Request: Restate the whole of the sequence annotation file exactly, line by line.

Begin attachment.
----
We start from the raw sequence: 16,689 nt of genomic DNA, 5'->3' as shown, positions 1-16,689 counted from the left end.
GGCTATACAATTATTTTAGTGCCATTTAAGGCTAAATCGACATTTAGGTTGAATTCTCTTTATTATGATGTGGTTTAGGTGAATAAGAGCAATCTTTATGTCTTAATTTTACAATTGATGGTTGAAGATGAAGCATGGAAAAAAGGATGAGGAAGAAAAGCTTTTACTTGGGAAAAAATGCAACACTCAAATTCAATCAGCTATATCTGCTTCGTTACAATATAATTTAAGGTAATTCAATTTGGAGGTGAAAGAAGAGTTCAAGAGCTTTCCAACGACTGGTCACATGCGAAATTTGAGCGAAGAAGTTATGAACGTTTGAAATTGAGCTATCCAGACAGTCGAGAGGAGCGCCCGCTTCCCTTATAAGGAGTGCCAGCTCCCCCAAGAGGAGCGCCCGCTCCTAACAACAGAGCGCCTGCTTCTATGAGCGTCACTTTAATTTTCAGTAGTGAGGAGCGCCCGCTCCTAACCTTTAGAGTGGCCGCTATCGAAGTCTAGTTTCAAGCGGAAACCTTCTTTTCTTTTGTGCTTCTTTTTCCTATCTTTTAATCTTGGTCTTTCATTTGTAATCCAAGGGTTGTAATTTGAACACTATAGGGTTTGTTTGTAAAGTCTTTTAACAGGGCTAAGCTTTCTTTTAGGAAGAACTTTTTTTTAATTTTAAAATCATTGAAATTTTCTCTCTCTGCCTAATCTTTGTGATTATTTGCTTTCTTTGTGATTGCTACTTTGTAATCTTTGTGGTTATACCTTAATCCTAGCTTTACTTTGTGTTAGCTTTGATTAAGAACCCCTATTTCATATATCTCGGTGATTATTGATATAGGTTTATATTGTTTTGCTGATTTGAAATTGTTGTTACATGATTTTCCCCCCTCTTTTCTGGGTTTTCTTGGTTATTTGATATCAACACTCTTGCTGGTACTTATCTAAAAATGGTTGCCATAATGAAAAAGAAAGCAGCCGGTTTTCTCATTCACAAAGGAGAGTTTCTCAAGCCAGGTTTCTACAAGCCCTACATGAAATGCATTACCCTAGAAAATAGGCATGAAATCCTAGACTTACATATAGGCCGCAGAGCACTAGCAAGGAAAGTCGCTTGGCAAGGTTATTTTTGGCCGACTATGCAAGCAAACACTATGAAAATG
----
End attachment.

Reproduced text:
We start from the raw sequence: 16,689 nt of genomic DNA, 5'->3' as shown, positions 1-16,689 counted from the left end.
GGCTATACAATTATTTTAGTGCCATTTAAGGCTAAATCGACATTTAGGTTGAATTCTCTTTATTATGATGTGGTTTAGGTGAATAAGAGCAATCTTTATGTCTTAATTTTACAATTGATGGTTGAAGATGAAGCATGGAAAAAAGGATGAGGAAGAAAAGCTTTTACTTGGGAAAAAATGCAACACTCAAATTCAATCAGCTATATCTGCTTCGTTACAATATAATTTAAGGTAATTCAATTTGGAGGTGAAAGAAGAGTTCAAGAGCTTTCCAACGACTGGTCACATGCGAAATTTGAGCGAAGAAGTTATGAACGTTTGAAATTGAGCTATCCAGACAGTCGAGAGGAGCGCCCGCTTCCCTTATAAGGAGTGCCAGCTCCCCCAAGAGGAGCGCCCGCTCCTAACAACAGAGCGCCTGCTTCTATGAGCGTCACTTTAATTTTCAGTAGTGAGGAGCGCCCGCTCCTAACCTTTAGAGTGGCCGCTATCGAAGTCTAGTTTCAAGCGGAAACCTTCTTTTCTTTTGTGCTTCTTTTTCCTATCTTTTAATCTTGGTCTTTCATTTGTAATCCAAGGGTTGTAATTTGAACACTATAGGGTTTGTTTGTAAAGTCTTTTAACAGGGCTAAGCTTTCTTTTAGGAAGAACTTTTTTTTAATTTTAAAATCATTGAAATTTTCTCTCTCTGCCTAATCTTTGTGATTATTTGCTTTCTTTGTGATTGCTACTTTGTAATCTTTGTGGTTATACCTTAATCCTAGCTTTACTTTGTGTTAGCTTTGATTAAGAACCCCTATTTCATATATCTCGGTGATTATTGATATAGGTTTATATTGTTTTGCTGATTTGAAATTGTTGTTACATGATTTTCCCCCCTCTTTTCTGGGTTTTCTTGGTTATTTGATATCAACACTCTTGCTGGTACTTATCTAAAAATGGTTGCCATAATGAAAAAGAAAGCAGCCGGTTTTCTCATTCACAAAGGAGAGTTTCTCAAGCCAGGTTTCTACAAGCCCTACATGAAATGCATTACCCTAGAAAATAGGCATGAAATCCTAGACTTACATATAGGCCGCAGAGCACTAGCAAGGAAAGTCGCTTGGCAAGGTTATTTTTGGCCGACTATGCAAGCAAACACTATGAAAATG